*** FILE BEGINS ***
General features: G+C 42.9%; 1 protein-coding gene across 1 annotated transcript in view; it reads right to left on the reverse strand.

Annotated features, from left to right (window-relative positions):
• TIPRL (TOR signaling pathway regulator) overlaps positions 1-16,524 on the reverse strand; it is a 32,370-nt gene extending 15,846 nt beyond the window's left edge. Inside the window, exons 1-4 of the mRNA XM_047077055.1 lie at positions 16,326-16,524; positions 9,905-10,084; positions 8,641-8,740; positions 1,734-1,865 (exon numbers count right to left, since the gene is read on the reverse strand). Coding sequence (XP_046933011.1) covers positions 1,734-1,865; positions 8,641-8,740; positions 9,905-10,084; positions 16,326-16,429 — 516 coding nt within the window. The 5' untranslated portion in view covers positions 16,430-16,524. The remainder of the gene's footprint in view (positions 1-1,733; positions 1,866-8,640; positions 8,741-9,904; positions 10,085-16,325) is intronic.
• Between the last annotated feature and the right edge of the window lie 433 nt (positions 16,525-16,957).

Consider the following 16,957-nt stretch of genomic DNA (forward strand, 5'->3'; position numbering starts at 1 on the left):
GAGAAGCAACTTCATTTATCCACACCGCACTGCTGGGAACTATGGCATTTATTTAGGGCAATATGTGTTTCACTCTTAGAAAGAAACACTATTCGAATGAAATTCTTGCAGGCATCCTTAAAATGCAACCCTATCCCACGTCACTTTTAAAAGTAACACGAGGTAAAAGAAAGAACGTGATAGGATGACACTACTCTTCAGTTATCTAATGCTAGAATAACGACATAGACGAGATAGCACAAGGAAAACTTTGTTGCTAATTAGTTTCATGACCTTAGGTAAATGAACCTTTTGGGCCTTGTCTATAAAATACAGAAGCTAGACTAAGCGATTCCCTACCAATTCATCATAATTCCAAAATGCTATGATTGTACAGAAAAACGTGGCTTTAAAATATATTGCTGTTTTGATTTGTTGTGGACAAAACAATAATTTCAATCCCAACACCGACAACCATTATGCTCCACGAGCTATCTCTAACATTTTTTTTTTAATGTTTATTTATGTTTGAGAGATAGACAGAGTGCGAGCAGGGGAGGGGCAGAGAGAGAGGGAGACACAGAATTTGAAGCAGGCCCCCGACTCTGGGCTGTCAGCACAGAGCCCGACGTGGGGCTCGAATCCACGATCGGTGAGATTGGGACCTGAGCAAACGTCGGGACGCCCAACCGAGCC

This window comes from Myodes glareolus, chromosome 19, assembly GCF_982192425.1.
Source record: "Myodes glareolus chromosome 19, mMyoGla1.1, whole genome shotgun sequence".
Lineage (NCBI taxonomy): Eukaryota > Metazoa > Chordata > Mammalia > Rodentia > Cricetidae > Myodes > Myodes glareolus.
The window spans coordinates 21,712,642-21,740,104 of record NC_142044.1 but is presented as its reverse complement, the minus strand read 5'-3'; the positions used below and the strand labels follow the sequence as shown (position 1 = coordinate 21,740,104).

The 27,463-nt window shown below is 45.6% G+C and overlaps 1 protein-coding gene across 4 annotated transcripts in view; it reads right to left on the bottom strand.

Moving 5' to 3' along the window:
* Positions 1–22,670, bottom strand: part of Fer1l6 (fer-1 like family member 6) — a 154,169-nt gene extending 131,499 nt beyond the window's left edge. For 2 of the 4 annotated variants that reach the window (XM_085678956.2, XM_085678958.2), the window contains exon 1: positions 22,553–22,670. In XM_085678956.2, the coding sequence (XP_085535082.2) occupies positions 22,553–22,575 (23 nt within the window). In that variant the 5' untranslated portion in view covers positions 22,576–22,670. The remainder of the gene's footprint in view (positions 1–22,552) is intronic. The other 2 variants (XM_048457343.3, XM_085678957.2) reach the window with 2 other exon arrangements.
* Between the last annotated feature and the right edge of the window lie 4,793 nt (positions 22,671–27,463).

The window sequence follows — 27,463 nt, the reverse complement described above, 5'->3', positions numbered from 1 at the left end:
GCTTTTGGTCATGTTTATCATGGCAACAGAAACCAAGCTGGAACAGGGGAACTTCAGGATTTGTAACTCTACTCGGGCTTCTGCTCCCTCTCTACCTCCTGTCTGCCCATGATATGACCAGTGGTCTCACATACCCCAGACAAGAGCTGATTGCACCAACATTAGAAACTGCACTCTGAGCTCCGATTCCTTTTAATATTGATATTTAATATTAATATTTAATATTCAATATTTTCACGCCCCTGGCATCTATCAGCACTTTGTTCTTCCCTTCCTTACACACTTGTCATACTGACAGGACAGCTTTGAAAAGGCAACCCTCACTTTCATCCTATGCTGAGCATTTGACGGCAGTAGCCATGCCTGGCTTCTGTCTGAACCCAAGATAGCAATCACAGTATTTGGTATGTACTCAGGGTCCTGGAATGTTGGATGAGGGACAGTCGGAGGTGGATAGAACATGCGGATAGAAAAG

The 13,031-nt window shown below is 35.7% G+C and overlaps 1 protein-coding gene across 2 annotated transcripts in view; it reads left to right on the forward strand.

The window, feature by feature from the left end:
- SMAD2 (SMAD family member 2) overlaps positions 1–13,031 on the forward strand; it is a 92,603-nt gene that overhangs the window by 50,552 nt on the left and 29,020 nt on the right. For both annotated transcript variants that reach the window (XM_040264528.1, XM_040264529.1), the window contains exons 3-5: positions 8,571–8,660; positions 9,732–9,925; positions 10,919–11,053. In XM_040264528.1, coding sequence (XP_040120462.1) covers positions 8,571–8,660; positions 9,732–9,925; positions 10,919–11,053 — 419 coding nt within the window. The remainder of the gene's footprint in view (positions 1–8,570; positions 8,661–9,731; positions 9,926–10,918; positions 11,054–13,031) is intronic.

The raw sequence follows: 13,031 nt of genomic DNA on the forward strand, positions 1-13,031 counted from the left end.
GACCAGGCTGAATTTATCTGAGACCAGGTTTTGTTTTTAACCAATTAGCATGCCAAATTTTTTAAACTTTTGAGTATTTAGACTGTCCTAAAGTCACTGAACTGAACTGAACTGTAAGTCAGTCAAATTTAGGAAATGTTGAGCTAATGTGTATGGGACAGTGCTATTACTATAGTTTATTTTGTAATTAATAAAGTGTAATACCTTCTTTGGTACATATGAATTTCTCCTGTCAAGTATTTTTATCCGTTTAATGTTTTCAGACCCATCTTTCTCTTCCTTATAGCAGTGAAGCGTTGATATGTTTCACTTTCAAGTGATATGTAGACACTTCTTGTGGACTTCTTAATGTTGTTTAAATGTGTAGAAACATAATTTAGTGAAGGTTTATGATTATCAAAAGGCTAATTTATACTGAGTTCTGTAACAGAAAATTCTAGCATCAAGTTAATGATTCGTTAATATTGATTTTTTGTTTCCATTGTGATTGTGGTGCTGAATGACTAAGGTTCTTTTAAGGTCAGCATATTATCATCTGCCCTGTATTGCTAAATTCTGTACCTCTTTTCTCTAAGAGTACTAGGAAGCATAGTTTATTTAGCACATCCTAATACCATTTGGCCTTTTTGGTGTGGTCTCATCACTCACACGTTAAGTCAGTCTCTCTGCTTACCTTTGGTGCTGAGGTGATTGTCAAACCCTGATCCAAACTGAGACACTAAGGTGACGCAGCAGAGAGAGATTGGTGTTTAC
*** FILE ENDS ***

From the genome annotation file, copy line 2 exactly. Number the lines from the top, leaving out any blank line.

Annotated features, from left to right (window-relative positions):